SPRINGFIELD, Ill – The Old State Capitol in Springfield, Ill. — where Abraham Lincoln held office before running for president — is the setting for the latest milestone in Sen. Barack Obama's remarkable rise to prominence. The first-term U.S. senator planned to formally announce his candidacy for president Saturday in the city where he began his political career just 10 years ago.
Obama is a newcomer to the national scene, having served just two years in the Senate, but he already is considered Sen. Hillary Rodham Clinton's chief rival among many vying for the Democratic nomination. He brings a wealth of political skills but a thin elective resume — the very reason he chose to stage his official campaign launch from the steps of the Old State Capitol.
Obama, who would be the first black U.S. president if elected, was tying his bid to the legacy of Lincoln — who served eight years in the Illinois Legislature — while using Springfield to tout his own eight-year record as a state senator.
In a video message on his Web site Friday, Obama said he was launching "a journey to take our country back and change the fundamental nature of our politics."
"I know a lot of you are cynical about the possibilities of that change," Obama said. "Sometimes it seems as if the game is fixed and it only works for the few and the powerful, but I fundamentally believe there is another brand of politics.
"Let's go get to work," he said.
Obama planned to travel throughout Iowa on Saturday and Sunday before returning to Chicago for a rally Sunday night. He planned to visit New Hampshire on Monday on the heels of Clinton, whose first visit to the state as a presidential candidate over the weekend provided some early competition for attention from Obama's announcement.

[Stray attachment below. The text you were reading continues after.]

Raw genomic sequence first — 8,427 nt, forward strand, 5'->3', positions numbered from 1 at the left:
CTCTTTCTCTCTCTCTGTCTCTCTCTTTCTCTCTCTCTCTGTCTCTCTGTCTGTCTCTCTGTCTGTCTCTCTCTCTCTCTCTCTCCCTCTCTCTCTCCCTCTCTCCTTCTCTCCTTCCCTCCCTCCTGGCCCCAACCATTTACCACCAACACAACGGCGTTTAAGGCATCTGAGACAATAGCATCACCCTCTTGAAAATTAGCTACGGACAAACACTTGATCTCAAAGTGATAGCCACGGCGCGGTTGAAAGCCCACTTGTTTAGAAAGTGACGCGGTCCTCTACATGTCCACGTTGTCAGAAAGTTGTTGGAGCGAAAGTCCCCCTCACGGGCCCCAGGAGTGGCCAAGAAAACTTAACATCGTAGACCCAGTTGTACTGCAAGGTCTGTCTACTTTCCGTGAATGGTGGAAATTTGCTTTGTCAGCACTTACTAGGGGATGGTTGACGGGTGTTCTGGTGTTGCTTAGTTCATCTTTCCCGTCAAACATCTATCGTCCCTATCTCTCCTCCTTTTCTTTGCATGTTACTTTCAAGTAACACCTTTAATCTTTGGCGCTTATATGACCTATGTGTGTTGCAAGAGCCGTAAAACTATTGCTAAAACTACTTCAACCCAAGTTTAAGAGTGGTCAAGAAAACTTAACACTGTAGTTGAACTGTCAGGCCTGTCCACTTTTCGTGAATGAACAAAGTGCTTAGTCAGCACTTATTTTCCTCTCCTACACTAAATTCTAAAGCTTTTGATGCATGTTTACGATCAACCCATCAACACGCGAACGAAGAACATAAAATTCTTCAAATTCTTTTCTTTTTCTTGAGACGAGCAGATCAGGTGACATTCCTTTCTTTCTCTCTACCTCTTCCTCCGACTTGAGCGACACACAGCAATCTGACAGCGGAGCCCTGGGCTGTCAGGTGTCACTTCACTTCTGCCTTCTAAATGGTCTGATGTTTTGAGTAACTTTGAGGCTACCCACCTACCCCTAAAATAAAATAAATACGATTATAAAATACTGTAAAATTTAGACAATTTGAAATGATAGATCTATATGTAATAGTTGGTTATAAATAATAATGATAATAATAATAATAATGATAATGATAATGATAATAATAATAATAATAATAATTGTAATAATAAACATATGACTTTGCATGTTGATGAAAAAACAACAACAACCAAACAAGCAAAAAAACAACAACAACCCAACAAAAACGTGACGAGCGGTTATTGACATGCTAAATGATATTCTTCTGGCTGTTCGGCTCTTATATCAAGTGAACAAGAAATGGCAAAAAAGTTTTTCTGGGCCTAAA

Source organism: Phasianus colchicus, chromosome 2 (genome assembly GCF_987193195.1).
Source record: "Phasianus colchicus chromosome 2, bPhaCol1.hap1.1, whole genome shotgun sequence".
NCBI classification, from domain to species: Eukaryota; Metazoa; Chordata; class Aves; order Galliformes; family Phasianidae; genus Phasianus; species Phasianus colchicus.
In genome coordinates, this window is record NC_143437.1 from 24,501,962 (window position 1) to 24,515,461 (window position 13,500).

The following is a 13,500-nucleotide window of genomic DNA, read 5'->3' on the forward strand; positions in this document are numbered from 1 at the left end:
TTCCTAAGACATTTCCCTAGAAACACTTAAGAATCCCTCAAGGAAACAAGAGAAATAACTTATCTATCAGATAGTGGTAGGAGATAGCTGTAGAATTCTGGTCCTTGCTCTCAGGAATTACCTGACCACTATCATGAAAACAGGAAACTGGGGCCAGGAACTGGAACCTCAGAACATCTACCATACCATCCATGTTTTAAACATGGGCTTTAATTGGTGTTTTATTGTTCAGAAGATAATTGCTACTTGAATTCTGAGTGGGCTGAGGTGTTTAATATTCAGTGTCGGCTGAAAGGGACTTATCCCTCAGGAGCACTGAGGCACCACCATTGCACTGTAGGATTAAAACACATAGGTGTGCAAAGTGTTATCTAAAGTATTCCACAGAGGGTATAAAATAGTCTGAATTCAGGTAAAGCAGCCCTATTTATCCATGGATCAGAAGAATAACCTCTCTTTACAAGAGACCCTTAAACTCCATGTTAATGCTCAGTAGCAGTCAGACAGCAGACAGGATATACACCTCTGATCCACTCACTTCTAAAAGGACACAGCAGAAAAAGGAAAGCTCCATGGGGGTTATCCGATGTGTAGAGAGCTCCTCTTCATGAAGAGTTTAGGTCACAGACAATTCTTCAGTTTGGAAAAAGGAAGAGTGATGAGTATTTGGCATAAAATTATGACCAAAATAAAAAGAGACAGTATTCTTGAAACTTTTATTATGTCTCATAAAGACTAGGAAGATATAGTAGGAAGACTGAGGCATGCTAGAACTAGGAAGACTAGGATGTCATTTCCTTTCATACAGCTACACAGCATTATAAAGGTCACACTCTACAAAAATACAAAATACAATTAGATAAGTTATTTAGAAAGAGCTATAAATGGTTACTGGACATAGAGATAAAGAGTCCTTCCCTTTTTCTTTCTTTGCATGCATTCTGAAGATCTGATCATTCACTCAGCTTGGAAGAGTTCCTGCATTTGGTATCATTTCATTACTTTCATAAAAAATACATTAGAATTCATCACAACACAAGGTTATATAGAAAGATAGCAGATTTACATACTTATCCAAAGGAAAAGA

Obama, 45, gained national recognition with the publication of two best-selling books, "Dreams From My Father" and "The Audacity of Hope," and by delivering the keynote address at the 2004 Democratic National Convention. His optimistic message and his compelling biography immediately sparked talk of his White House potential.
Initially he said he would not run for president, but he revealed last fall that he was considering it after receiving so much encouragement. He formed a presidential exploratory committee last month.
Since then, Obama has hired some of the Democratic Party's top talent to work on a campaign headquartered in his hometown of Chicago, and he has offered some proposals.
He introduced a bill to prevent President Bush from increasing troop levels in Iraq and to remove U.S. combat forces from the country by March 31, 2008 — legislation that has virtually no chance of becoming law while Bush is president.
Obama was not yet elected to the U.S. Senate when Congress voted to give Bush the authority to go to war, but he gave a speech in 2002 opposing the war. He said Saddam Hussein posed no imminent threat to the United States and predicted the invasion would lead to an occupation with undetermined costs and consequences.
His vision of what was to come in Iraq and his opposition to the invasion have helped build his support among the anti-war crowd.